I was in Coire an-t-Sneachda on Friday 4th January as well with two young climbers - my sons Duncan (16) and Fraser (14). We turned back from just below the crags in nigh-on impossible conditions. Walking - staggering - back to the car park took forever and was not easy. In the back of my mind I kept thinking of the Bell brothers who died so close to the car park - a tragedy repeated last winter where two young Aberdeen climbers perished in similar fashion. I checked the Weather Station Statistics afterwards and could not believe what I was reading - and have since checked with a meteorological colleague. The wind and gusts were far more severe at Car Park Level than at Cairngorm Summit; and the pretty well constant gusts were fuelled and loaded with all the ices granules imaginable, gathered on the plateau. They were being dumped in Loch Morlich as far as we could make out. Curious thing about the Plateau Weather Station statitics is that for teh 4th January average speeds were 40 -50 mph gusting 60 - 70 mph. On the 9th the average speed was 70 - 80 mph with gusts up to 135mph. But because it was 3 or 4 degrees colder on the 4th the wind chill was every bit as bad as the 9th.Only one thing I would take serious issue with in all the posts on this and that is the comment about 'Winter Hillwalking'. There's no such thing. I'll quote from a piece I wrote 14 years ago - and every bit as relevant in this, the first seriously wintery start to winter in over a decade.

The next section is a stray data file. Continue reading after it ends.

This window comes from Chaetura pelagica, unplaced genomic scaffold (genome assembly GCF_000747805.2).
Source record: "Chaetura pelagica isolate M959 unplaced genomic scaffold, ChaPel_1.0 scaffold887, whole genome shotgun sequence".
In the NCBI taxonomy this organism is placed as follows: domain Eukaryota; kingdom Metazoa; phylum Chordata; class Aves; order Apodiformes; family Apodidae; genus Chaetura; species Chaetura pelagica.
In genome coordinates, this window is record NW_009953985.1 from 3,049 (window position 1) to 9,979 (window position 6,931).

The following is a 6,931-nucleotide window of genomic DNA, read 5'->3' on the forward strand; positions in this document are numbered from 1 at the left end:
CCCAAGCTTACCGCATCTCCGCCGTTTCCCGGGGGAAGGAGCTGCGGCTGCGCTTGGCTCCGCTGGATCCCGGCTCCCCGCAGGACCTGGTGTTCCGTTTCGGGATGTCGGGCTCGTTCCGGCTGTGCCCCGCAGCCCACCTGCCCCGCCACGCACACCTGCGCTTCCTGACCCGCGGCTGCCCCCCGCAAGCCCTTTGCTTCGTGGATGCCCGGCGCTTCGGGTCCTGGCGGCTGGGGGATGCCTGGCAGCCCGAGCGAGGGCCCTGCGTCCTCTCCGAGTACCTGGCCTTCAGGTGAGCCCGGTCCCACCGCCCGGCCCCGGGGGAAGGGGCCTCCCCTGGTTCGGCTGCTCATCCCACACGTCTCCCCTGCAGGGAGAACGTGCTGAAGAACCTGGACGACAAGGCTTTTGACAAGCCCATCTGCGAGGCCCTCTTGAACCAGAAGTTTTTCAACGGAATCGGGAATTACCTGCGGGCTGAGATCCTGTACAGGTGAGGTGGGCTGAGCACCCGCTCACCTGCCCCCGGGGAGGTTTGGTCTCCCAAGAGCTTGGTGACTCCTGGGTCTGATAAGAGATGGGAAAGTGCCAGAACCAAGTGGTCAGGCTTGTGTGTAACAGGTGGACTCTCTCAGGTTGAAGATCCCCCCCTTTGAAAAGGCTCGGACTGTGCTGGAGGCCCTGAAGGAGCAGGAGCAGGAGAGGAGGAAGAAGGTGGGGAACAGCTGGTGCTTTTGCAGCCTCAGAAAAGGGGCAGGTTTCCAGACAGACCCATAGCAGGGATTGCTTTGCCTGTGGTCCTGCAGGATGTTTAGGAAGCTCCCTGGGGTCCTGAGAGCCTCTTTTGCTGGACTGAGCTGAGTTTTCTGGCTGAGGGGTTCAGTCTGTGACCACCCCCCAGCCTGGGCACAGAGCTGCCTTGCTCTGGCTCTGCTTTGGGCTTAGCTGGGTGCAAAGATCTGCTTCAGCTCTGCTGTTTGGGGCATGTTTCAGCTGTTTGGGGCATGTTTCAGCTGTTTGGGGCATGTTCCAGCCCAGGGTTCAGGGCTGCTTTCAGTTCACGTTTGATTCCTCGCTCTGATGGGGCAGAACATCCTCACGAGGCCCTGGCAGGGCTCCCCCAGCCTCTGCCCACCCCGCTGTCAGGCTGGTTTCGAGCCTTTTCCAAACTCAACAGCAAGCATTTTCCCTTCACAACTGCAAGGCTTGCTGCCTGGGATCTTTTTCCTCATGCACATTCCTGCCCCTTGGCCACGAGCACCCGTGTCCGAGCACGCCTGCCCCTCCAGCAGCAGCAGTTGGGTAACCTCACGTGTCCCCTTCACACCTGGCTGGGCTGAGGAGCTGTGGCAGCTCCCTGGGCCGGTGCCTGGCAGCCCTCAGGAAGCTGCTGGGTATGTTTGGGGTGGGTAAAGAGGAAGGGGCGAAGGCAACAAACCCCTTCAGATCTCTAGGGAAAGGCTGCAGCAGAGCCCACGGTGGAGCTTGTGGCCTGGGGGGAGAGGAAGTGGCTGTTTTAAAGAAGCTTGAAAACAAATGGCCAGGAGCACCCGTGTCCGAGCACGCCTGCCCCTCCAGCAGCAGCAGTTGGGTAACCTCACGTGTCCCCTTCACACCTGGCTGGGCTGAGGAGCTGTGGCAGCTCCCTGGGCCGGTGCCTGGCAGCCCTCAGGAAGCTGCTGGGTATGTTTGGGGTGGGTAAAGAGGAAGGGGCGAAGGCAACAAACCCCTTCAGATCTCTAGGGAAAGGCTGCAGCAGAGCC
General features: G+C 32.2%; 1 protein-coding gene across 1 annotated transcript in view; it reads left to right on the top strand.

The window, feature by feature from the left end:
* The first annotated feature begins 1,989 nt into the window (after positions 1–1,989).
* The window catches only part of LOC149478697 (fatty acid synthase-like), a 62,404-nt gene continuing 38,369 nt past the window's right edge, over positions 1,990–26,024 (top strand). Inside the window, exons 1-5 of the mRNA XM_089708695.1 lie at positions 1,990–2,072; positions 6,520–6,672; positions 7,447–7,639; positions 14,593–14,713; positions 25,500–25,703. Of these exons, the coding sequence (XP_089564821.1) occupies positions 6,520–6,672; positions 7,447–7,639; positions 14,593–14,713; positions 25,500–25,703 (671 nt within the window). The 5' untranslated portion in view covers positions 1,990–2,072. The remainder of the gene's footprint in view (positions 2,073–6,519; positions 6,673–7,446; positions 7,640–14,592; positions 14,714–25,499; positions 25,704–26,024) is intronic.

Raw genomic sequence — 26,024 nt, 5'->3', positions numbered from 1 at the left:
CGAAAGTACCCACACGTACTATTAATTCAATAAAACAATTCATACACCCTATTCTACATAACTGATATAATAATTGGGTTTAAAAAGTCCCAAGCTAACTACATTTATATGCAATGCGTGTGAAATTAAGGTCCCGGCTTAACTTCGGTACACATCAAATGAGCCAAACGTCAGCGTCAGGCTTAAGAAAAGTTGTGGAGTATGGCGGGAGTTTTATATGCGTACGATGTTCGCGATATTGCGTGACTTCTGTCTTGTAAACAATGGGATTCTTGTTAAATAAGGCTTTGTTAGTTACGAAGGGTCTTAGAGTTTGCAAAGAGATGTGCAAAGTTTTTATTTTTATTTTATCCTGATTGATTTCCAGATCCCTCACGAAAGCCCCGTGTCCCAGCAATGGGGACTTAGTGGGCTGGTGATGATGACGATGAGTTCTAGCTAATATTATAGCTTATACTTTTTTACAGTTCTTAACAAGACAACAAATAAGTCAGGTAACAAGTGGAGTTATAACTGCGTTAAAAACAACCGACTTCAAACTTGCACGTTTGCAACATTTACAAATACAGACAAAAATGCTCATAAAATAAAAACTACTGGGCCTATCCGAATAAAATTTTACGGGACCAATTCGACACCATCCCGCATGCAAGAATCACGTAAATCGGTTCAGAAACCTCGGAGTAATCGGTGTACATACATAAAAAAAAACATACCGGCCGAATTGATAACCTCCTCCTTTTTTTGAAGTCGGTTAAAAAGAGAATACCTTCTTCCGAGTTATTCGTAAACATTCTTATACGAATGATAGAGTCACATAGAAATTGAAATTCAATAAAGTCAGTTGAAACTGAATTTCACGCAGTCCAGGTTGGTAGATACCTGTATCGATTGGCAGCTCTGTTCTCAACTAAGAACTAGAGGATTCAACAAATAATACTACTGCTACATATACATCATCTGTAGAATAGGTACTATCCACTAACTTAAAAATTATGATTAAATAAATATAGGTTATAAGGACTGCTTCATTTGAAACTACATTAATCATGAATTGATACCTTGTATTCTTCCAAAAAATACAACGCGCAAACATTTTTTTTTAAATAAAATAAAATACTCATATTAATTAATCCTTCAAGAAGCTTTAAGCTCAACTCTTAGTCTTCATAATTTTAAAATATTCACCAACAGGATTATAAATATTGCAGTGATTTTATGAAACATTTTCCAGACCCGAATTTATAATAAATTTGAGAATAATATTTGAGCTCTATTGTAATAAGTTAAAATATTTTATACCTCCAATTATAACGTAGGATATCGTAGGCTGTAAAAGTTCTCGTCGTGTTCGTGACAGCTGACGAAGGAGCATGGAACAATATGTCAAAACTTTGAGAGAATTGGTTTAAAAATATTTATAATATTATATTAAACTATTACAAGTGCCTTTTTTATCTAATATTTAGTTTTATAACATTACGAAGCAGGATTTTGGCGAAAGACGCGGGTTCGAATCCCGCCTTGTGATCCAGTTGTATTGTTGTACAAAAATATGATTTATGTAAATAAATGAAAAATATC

"A little advice to those who would 'climb, if they will'...
1) There is no such thing as winter hillwalking. Hillwalking is a summer pursuit (and in most Scottish summers, you need to be prepared for winter) IN WINTER THERE IS ONLY MOUNTAINEERING.
2) Know your limitations, and don't be afraid to say no. It ain't chicken .. it is just being realistic.
3) Turning back (indeed, not even getting out of the car) isn't an admission of defeat. Its wisdom and sound judgement coming to the fore.
4) Errors of judgement are the main apparent cause of accidents - knowledge, experience, and an ability to use both could be critical. As one of my own mentors frequently reminded me ....."The time to relax is in the pub, not at the top of the climb."
5) Individual responsibility is the name of the game. It is your life, your risk. Never abrogate that responsibility to others. Participate in the decisions, even if you feel like the dampener on enthusiasm. What you perceive as enthusiasm could be rashness. You could also spot someone else's mistake.
6) And finally a message for the experienced. Always keep on teaching. I was climbing at the weekend on the Aberdeen Sea Cliffs, and out of a habit born from much teaching of the less experienced, observed my partner mis-tie a figure of eight. "That's right ....Treat me as a novice" was my partner's response as I pointed out the error; but it was not resentment, more a wish that something he appreciated should continue."
Somehow this seemed to have a resonance to the discussions that have swirled around this post like the ice spicules did that day in Coire an-t-Sneachda. I was out Ski Touring on Beinn Bhreac on Saturday and it was gusting at 50mph all afternoon, but it seemed almost benign compared to Jan 4th.